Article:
Golem

origin: Jewish

Once there were two brothers who, in their grief, resolved to break the greatest taboo of alchemy. After years of study and preparation, the brothers carefully assembled every component needed to make up a human body, and brought them together in front of an alchemist's circle. Their goal was to resurrect their dead mother. They knew this was wrong and that such a thing was simply never done, but they had to try. Near the beginning of the ritual, they glimpsed success. They could sense something beyond. Their mother's presence seemed to surround them and they almost remembered a warmth they hadn't known for years. But things turned horribly wrong. They had meddled with something no one ever should. The horrors they witnessed in the throes of that terrible alchemy are beyond description. They did not return their mother's soul to a body and they paid a terrible cost with their own. The eldest brother lost his leg and the younger brother… his body was taken altogether. It was only through raw talent and desperation that the eldest managed to offer a sacrifice to save his brother. In the final moments, he gave up his right arm and marked an inscription in a suit of armor, binding his brother's soul to the suit. He created a golem, or more than a golem, for those creatures of wizards don't usually contain any human intelligence. His brother would remain invincible provided the inscription stay intact. The two would go on to journey around the world, attempting to find a way to return their old bodies back to themselves.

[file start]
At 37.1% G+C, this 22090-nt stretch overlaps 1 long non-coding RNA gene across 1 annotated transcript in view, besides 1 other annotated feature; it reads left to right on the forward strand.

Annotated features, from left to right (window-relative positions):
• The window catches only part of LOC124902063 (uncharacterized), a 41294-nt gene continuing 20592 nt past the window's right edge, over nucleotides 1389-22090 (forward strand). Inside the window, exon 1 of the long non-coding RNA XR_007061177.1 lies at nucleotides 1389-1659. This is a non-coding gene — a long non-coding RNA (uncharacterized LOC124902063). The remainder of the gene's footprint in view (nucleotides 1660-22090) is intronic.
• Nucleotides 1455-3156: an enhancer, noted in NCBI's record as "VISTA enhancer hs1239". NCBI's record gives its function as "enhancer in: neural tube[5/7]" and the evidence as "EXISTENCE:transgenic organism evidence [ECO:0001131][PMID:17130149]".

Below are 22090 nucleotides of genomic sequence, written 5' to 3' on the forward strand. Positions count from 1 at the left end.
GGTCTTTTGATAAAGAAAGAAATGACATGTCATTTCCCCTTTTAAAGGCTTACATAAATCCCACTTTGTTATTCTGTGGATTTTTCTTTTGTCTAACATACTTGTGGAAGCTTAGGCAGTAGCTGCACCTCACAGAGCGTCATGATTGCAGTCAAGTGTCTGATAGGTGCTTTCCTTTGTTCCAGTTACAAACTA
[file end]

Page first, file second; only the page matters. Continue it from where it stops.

A golem is a creature given life by a wizard to perform menial tasks on his behalf. Golems have no real intelligence and have great physical strength – the exact characteristics one would want in a magical slave. They are usually crafted in a rudimentary form out of the simplest possible ingredients at hand. The oldest golems on record were made out of clay and had a lumpy, ashen figure. However, there is no strict limitation on the materials used. Modern magic users may reach for sturdier or more intricate components for their golem's body. This may be desirable to suit a specialized task they have in mind, or simply because they appreciate beauty in their underlings.

To make a golem, one must perform an elaborate ritual involving a number of rare folios and a strong command of the alphabets of the two hundred thirty-one gates. These ancient letters and numbers may be imagined as a the language of creation itself but in a form that a trained human mind can understand and manipulate. The inscription that animates the golem is placed on its forehead at the ritual's conclusion. The inscription reads "EMET" which means "truth". To destroy the creature, you simply remove the first character so that the inscription reads "MET" which means "death".

Do heed those final instructions. The most famous story of a golem is from the city of Prague. That story teaches us that a golem can be a faithful servant but that it has a dark side. A golem left unattended will grow in power and ultimately rampage. Any being that was made by the hand of a human rather than the hand of the gods must come to despair. It is as if they can feel something is wrong with them but they cannot understand what it is or why. We cannot stop those feelings of frustration. The best we can hope to do is clean up after ourselves.

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